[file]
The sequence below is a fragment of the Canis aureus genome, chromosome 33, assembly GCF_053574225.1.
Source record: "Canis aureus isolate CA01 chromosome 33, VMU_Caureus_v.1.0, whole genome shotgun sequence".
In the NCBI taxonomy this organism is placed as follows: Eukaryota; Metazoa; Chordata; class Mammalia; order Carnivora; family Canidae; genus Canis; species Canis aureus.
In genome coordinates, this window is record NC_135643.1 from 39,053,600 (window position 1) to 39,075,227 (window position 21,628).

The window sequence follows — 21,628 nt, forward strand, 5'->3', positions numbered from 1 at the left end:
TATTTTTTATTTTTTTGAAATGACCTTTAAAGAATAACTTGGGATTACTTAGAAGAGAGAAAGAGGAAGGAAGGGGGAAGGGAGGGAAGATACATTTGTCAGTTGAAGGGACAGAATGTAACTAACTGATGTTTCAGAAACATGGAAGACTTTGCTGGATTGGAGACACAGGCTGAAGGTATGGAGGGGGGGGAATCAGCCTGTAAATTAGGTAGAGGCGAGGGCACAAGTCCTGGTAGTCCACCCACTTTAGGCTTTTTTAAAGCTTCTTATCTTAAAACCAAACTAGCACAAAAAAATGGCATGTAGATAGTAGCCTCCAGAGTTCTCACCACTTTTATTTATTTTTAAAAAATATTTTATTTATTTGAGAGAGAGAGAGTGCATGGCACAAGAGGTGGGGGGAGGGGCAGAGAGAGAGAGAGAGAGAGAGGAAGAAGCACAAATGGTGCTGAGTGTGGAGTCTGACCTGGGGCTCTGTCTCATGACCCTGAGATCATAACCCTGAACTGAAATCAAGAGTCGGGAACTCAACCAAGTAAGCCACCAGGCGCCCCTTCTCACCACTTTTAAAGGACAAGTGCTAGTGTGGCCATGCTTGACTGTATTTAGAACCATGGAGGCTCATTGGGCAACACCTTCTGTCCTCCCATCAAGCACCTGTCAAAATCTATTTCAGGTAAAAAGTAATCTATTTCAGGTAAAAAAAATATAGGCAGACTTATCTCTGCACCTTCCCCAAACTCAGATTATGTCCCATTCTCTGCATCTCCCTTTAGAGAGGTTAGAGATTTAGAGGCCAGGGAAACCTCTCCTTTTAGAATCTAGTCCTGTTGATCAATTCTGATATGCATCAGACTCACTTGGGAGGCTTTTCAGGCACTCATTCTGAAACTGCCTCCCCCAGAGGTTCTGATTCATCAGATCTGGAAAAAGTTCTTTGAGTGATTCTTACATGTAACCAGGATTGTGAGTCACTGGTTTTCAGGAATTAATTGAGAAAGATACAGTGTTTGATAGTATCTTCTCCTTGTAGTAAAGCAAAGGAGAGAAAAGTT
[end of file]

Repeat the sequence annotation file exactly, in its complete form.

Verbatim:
The sequence below is a fragment of the Canis aureus genome, chromosome 33, assembly GCF_053574225.1.
Source record: "Canis aureus isolate CA01 chromosome 33, VMU_Caureus_v.1.0, whole genome shotgun sequence".
In the NCBI taxonomy this organism is placed as follows: Eukaryota; Metazoa; Chordata; class Mammalia; order Carnivora; family Canidae; genus Canis; species Canis aureus.
In genome coordinates, this window is record NC_135643.1 from 39,053,600 (window position 1) to 39,075,227 (window position 21,628).

The window sequence follows — 21,628 nt, forward strand, 5'->3', positions numbered from 1 at the left end:
TATTTTTTATTTTTTTGAAATGACCTTTAAAGAATAACTTGGGATTACTTAGAAGAGAGAAAGAGGAAGGAAGGGGGAAGGGAGGGAAGATACATTTGTCAGTTGAAGGGACAGAATGTAACTAACTGATGTTTCAGAAACATGGAAGACTTTGCTGGATTGGAGACACAGGCTGAAGGTATGGAGGGGGGGGAATCAGCCTGTAAATTAGGTAGAGGCGAGGGCACAAGTCCTGGTAGTCCACCCACTTTAGGCTTTTTTAAAGCTTCTTATCTTAAAACCAAACTAGCACAAAAAAATGGCATGTAGATAGTAGCCTCCAGAGTTCTCACCACTTTTATTTATTTTTAAAAAATATTTTATTTATTTGAGAGAGAGAGAGTGCATGGCACAAGAGGTGGGGGGAGGGGCAGAGAGAGAGAGAGAGAGAGAGGAAGAAGCACAAATGGTGCTGAGTGTGGAGTCTGACCTGGGGCTCTGTCTCATGACCCTGAGATCATAACCCTGAACTGAAATCAAGAGTCGGGAACTCAACCAAGTAAGCCACCAGGCGCCCCTTCTCACCACTTTTAAAGGACAAGTGCTAGTGTGGCCATGCTTGACTGTATTTAGAACCATGGAGGCTCATTGGGCAACACCTTCTGTCCTCCCATCAAGCACCTGTCAAAATCTATTTCAGGTAAAAAGTAATCTATTTCAGGTAAAAAAAATATAGGCAGACTTATCTCTGCACCTTCCCCAAACTCAGATTATGTCCCATTCTCTGCATCTCCCTTTAGAGAGGTTAGAGATTTAGAGGCCAGGGAAACCTCTCCTTTTAGAATCTAGTCCTGTTGATCAATTCTGATATGCATCAGACTCACTTGGGAGGCTTTTCAGGCACTCATTCTGAAACTGCCTCCCCCAGAGGTTCTGATTCATCAGATCTGGAAAAAGTTCTTTGAGTGATTCTTACATGTAACCAGGATTGTGAGTCACTGGTTTTCAGGAATTAATTGAGAAAGATACAGTGTTTGATAGTATCTTCTCCTTGTAGTAAAGCAAAGGAGAGAAAAGTT